The bolster also aids in slicing tomato wedges with a dull knife. I start my cut at the bolster point and draw back the knife (towards me) as it creates the slice. I cannot do that with a thick bolster like Wusthof's Chefs knives.

            1. re: bbqJohn

              <The bolster also aids in slicing tomato wedges with a dull knife>

              You probably meant "the lack of a bolster"

              That said, both Wusthof and Henckels have gradually move away from the bolster design.



              while Messerimester never had bolster.


              1. re: Chemicalkinetics

                Yes lack of... so that there is a point at the blade nearest the handle to insert into softer foods like tomatoes.

                Of your links above I prefer the Messerimester for it's flatter profile but then at that price point there are likely superior options.

                Right now if I were to buy a new knife I'd like to try the Richmond Artifex.. at under $100 it looks like a good deal.

                1. re: bbqJohn

                  The French profile works better for me but, whether or not it is better for someone else depends on how they use it. Messmeister uses a more acute edge angle on their knives so, they are "sharper" out of the box then Wusthof or Henckels.

                  Fibrox handled Victorinox kitchen knives are good values no matter which profile you prefer.

      2. In keeping with your question for a good Wushhof knife....

        If all you are going to get is one good knife, nothing beats a chef's knife. I'd go for an 8". If you add a second knife, a paring knife is invaluable. Sherrib posted a link to the Wusthof Classic 8" Chef's knife on Amazon, which is $119.95. If you look at their two piece set, it's $121.38 which includes the 8" chef and the 3.5" paring knife. For an extra $1.43, adding it is is not a huge uplift....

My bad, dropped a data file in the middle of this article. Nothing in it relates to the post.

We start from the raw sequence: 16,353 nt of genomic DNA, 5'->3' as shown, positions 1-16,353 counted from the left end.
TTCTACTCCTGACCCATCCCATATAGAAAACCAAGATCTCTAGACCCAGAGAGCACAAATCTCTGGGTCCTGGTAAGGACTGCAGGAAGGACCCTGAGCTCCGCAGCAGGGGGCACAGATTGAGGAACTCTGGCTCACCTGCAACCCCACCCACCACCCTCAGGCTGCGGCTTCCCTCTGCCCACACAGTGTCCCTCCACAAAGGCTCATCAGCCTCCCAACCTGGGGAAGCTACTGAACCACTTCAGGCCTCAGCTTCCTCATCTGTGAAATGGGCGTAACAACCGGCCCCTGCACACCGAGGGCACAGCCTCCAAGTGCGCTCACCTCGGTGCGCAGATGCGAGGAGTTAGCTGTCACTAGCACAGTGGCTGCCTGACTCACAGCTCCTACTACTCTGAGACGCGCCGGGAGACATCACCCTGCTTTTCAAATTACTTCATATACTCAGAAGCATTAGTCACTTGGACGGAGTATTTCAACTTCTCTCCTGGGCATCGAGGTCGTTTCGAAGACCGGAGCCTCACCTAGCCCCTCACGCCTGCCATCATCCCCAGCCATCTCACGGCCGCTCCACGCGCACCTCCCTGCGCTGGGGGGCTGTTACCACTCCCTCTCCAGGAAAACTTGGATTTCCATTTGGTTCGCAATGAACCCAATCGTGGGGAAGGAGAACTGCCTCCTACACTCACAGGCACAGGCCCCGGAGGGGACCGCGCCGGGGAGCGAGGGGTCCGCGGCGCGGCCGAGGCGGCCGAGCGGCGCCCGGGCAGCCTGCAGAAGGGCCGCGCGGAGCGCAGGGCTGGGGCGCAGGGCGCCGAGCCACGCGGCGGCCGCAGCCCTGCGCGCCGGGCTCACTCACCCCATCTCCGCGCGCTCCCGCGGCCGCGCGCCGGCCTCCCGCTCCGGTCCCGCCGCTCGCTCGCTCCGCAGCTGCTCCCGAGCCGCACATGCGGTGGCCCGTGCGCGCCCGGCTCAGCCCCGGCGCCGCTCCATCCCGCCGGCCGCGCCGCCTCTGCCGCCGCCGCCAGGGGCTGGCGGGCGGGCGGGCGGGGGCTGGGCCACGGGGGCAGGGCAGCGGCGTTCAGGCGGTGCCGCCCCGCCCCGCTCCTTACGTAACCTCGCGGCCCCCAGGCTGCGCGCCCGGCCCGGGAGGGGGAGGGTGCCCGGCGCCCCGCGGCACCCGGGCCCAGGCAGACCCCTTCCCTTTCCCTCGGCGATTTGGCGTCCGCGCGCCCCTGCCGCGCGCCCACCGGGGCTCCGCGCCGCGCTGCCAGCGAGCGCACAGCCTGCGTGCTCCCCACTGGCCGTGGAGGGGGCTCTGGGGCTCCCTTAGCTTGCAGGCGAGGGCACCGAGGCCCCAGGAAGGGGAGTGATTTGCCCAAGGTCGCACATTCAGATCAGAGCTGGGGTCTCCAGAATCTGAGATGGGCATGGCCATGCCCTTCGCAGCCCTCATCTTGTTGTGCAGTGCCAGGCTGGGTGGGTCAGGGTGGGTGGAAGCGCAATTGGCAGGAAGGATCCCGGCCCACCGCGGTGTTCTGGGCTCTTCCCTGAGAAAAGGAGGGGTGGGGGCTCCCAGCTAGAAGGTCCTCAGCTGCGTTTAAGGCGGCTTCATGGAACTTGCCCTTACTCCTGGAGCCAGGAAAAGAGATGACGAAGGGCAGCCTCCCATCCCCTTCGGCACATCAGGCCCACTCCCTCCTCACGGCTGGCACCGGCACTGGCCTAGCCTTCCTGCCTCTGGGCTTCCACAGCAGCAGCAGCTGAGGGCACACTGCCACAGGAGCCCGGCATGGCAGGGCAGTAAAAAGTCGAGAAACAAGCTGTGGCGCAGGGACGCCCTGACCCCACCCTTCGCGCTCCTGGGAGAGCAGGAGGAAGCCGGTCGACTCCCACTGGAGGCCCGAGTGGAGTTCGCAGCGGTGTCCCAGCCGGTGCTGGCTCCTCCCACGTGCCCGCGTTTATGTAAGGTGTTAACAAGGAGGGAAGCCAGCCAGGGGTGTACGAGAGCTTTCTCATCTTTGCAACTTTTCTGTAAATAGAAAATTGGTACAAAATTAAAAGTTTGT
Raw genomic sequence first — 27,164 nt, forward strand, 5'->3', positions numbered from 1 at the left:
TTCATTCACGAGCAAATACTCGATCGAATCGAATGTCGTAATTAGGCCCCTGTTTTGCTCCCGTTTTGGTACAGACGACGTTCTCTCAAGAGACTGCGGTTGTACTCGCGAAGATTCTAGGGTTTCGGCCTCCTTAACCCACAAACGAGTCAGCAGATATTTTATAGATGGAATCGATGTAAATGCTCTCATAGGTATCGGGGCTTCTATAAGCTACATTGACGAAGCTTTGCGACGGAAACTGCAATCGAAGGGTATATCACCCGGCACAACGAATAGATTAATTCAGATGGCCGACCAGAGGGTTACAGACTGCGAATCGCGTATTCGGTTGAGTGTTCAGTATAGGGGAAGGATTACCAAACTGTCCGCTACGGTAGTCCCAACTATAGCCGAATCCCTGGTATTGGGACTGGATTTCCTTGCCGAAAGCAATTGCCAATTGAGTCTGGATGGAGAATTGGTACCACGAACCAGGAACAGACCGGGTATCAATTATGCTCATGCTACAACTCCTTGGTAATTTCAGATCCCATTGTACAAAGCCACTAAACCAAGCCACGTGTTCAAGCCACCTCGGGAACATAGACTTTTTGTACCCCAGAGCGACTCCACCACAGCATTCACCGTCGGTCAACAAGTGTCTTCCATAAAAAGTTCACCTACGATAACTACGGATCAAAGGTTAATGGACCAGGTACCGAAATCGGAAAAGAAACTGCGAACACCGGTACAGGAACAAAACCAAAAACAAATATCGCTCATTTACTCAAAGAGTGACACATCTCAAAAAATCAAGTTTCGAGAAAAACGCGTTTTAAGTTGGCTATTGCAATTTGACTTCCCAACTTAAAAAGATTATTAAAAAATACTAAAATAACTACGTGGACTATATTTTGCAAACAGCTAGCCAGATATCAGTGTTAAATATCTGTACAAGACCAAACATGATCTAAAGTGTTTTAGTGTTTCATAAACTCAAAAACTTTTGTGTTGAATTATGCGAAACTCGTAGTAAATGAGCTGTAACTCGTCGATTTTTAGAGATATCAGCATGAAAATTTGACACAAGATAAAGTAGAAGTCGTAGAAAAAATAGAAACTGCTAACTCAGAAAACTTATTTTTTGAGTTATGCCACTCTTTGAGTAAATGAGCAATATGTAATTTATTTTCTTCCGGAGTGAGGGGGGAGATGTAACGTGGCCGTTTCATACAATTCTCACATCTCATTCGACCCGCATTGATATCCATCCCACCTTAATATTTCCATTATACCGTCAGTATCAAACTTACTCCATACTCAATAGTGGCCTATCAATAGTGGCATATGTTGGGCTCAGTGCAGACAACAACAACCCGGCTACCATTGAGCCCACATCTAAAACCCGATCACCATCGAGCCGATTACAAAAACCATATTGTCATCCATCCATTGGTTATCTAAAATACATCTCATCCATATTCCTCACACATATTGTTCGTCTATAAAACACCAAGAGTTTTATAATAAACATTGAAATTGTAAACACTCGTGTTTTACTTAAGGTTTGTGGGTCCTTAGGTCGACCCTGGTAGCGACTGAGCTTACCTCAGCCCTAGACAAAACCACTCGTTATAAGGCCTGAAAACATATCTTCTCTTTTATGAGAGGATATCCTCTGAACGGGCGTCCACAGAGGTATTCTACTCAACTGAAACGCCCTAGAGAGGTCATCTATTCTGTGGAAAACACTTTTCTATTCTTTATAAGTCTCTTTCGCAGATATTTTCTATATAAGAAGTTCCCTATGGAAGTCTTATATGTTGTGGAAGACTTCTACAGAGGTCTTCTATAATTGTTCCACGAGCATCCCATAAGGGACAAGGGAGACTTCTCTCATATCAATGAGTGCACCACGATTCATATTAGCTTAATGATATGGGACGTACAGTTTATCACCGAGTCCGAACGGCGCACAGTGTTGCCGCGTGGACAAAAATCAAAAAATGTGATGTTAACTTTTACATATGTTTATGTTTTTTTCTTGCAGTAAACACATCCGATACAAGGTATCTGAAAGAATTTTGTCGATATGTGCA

Straying a little beyond your question:

        If you were to add a third knife (outside the scope of your question), I'd add a thin utility knife. Their 4.5" knife would be a little small for me, I use a knife that would be equivalent to their 6" sandwich. Not surprisingly they have a 3 piece set for these that checks in at $179.95.

        Now going further afield:

        If you are willing to consider other brands, you can get pretty good knives, but that opens a whole new can o worms. People can pop out of the woodwork and recommend German, French, Japanese blades as the best thing since sliced bread... Unless you are interested in learning new knife techniques, stick with the knife profiles that you know and love.

        You can consider a Victorinox/Forschner 8" chef's knife as well if the Wusthof classic prices seem like crazy talk to you.

        1. For a Wusthof start with a classic chef's knife or their Santoku.

          Since you are a Pescatarian, I would look towards Asia where they have diets very similar to yours. Those peoples generally use a Cleaver. You don't need to spend a $100 or more per knife. A good CCK cleaver runs $40~60 and will work wonders on Vegetables and fish.

          1. First, are you sure you want Wusthof. Second, are you only looking for a vegetable knife?

            I agree with others. A Chef's knife or a Santoku is probably your best bet. If you are willing to look beyond Wusthof, then I will suggest a Tojiro DP gyuto or a CCK 1303

            3 Replies
            1. re: Chemicalkinetics

              I am definitely open to other brands. I had just heard so many great things about Wusthof and it is fairly accessible. Thank you for the help- I am going to look into these.

              1. re: marria77